Barricade | 036


I made good progress slipping through the back streets, feeling quietly confident I was headed the right way.

If I could get there quickly enough, I could probably make it into the city tonight. Nothing emerged to slow my progress.

I wondered if the zombies slept, if they had any need or sense to. We’d seen them at night, of course, but the streets were so still now. Maybe the lone ones roamed, but the packs hid and slept.

I’d made it back to the house completely undisturbed. The tiny window was closed, just as I’d left it, and I fumbled with shaking hands to slide it open. I pushed my way through, pulling it shut behind me and taking in what surroundings I could in the dark.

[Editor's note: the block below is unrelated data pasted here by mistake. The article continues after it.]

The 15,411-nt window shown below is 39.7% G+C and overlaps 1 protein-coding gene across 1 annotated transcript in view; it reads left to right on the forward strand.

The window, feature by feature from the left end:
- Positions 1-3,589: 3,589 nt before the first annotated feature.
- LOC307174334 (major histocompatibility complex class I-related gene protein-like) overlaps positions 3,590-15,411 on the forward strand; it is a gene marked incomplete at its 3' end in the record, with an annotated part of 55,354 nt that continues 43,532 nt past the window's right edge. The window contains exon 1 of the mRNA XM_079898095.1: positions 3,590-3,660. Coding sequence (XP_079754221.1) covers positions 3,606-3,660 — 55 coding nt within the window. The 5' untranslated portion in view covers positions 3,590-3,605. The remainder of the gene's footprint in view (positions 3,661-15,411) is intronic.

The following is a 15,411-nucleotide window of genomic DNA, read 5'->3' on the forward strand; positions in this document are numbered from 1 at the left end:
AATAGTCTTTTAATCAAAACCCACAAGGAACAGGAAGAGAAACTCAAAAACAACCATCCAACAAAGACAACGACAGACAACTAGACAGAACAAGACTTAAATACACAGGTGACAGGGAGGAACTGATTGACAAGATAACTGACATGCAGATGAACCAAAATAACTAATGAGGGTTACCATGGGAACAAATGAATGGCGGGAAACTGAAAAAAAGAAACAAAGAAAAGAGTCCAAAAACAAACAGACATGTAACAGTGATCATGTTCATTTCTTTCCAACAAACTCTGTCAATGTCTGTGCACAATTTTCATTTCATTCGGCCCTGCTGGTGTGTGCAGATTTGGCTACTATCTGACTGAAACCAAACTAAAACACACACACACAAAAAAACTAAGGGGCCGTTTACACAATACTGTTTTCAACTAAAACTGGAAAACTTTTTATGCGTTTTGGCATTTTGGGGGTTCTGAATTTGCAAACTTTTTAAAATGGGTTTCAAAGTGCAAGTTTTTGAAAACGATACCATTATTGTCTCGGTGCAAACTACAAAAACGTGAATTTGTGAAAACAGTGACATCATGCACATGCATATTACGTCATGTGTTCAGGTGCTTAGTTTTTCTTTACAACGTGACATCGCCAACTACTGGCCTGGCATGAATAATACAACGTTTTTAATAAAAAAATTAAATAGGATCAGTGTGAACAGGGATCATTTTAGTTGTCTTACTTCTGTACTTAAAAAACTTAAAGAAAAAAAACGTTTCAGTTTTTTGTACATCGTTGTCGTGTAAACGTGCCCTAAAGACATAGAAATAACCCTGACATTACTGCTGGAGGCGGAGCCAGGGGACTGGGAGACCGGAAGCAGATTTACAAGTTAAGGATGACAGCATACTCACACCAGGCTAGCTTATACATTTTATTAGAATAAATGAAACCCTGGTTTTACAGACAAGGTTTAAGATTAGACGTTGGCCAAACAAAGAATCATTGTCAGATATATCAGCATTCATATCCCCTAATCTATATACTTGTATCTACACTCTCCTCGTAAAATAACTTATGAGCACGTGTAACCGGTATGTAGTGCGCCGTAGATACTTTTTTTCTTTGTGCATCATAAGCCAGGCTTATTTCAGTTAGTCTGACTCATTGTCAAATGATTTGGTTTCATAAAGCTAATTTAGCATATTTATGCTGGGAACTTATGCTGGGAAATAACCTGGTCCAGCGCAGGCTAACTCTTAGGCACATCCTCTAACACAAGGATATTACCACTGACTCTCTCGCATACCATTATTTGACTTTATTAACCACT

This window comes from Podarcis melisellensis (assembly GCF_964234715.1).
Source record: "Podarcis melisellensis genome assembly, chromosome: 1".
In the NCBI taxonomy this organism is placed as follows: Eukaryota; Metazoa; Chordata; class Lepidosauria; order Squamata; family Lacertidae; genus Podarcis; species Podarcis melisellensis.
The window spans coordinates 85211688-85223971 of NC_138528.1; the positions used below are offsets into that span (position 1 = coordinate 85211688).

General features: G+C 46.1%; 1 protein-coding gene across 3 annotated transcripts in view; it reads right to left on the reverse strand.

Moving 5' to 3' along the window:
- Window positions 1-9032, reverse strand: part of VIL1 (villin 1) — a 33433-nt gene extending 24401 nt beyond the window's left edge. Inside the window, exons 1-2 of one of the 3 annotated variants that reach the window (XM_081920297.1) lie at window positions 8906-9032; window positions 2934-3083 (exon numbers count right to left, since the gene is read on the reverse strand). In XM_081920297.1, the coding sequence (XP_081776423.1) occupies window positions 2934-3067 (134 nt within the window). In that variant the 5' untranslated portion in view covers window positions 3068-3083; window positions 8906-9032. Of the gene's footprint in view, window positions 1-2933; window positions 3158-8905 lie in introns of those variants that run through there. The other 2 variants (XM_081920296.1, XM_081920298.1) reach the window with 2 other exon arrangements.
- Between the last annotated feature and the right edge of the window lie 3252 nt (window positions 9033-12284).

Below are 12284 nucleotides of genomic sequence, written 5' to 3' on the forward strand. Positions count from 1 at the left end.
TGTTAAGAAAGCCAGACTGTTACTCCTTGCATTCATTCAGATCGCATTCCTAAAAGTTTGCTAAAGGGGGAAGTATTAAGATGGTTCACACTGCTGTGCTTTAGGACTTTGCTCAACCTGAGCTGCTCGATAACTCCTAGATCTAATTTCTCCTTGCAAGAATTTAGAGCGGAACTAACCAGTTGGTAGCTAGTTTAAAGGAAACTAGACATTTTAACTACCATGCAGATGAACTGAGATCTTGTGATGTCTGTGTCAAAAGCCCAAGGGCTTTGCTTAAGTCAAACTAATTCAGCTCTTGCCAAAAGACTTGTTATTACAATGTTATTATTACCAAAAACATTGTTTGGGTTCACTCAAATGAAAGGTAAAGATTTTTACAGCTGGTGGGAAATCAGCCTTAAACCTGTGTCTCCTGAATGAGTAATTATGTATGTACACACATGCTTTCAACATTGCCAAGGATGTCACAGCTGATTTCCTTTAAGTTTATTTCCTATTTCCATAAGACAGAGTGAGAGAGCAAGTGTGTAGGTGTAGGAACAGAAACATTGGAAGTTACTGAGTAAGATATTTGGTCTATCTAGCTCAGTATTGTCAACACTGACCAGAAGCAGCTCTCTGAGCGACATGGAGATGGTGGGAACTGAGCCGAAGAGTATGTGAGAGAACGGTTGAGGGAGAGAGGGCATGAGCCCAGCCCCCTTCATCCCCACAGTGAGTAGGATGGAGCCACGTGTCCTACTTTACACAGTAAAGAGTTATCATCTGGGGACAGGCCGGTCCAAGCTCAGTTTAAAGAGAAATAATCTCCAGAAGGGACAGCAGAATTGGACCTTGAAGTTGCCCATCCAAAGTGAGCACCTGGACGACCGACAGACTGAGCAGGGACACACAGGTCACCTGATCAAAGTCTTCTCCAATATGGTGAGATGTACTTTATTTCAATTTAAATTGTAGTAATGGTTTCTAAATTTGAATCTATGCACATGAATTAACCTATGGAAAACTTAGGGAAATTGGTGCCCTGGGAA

Nothing seemed to have changed, the house remaining a refuge. It had a musty, wrong smell, but I tried to ignore it. I knew the bodies were still upstairs, but I had no plans to go up there again.

In, out, and head to the city.

I stopped by the kitchen to grab a couple of tins of food, just in case. I took a better, slower look around the kitchen, feeling fairly safe in the quiet dark. I slid a couple of drawers opened, ones I’d overlooked or ignored last time.

Maybe they’d already been looted or maybe this old couple hadn’t had much, but the cutlery drawer was pretty sparse. I rummaged quietly in the dark, fingers finally feeling jackpot – a sturdy, thick handle. I lifted it up slowly, avoiding moving the rest of the cutlery and the noise it could make.

The large blade shimmered dimly in the pale moonlight that had managed to peek its way into the house. It was a pretty considerable knife, something I could probably do some real damage with given the chance. I sat it on the table and put my pack back on, picking up the knife and heading back out to the hallway.